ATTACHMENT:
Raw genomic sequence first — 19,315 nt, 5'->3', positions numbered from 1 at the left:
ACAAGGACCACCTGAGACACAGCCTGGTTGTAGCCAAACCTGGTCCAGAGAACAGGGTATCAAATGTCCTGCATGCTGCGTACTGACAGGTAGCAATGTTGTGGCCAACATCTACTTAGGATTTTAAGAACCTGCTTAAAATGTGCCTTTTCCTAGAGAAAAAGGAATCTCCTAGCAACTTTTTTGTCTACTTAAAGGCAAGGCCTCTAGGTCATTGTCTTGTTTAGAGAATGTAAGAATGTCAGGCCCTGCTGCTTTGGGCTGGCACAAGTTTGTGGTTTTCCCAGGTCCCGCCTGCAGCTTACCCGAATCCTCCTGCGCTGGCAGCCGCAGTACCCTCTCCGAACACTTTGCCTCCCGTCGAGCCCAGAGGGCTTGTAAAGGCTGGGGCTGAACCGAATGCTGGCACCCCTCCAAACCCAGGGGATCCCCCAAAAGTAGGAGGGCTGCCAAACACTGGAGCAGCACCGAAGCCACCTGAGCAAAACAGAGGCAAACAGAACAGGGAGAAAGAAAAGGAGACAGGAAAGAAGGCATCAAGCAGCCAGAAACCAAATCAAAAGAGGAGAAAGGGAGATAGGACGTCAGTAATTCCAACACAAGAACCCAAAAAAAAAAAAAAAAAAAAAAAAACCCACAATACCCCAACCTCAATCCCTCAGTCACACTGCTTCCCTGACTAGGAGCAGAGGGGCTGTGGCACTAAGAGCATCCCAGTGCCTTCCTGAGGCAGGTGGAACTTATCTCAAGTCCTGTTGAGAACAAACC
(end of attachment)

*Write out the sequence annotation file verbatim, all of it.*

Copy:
Raw genomic sequence first — 19,315 nt, 5'->3', positions numbered from 1 at the left:
ACAAGGACCACCTGAGACACAGCCTGGTTGTAGCCAAACCTGGTCCAGAGAACAGGGTATCAAATGTCCTGCATGCTGCGTACTGACAGGTAGCAATGTTGTGGCCAACATCTACTTAGGATTTTAAGAACCTGCTTAAAATGTGCCTTTTCCTAGAGAAAAAGGAATCTCCTAGCAACTTTTTTGTCTACTTAAAGGCAAGGCCTCTAGGTCATTGTCTTGTTTAGAGAATGTAAGAATGTCAGGCCCTGCTGCTTTGGGCTGGCACAAGTTTGTGGTTTTCCCAGGTCCCGCCTGCAGCTTACCCGAATCCTCCTGCGCTGGCAGCCGCAGTACCCTCTCCGAACACTTTGCCTCCCGTCGAGCCCAGAGGGCTTGTAAAGGCTGGGGCTGAACCGAATGCTGGCACCCCTCCAAACCCAGGGGATCCCCCAAAAGTAGGAGGGCTGCCAAACACTGGAGCAGCACCGAAGCCACCTGAGCAAAACAGAGGCAAACAGAACAGGGAGAAAGAAAAGGAGACAGGAAAGAAGGCATCAAGCAGCCAGAAACCAAATCAAAAGAGGAGAAAGGGAGATAGGACGTCAGTAATTCCAACACAAGAACCCAAAAAAAAAAAAAAAAAAAAAAAAACCCACAATACCCCAACCTCAATCCCTCAGTCACACTGCTTCCCTGACTAGGAGCAGAGGGGCTGTGGCACTAAGAGCATCCCAGTGCCTTCCTGAGGCAGGTGGAACTTATCTCAAGTCCTGTTGAGAACAAACC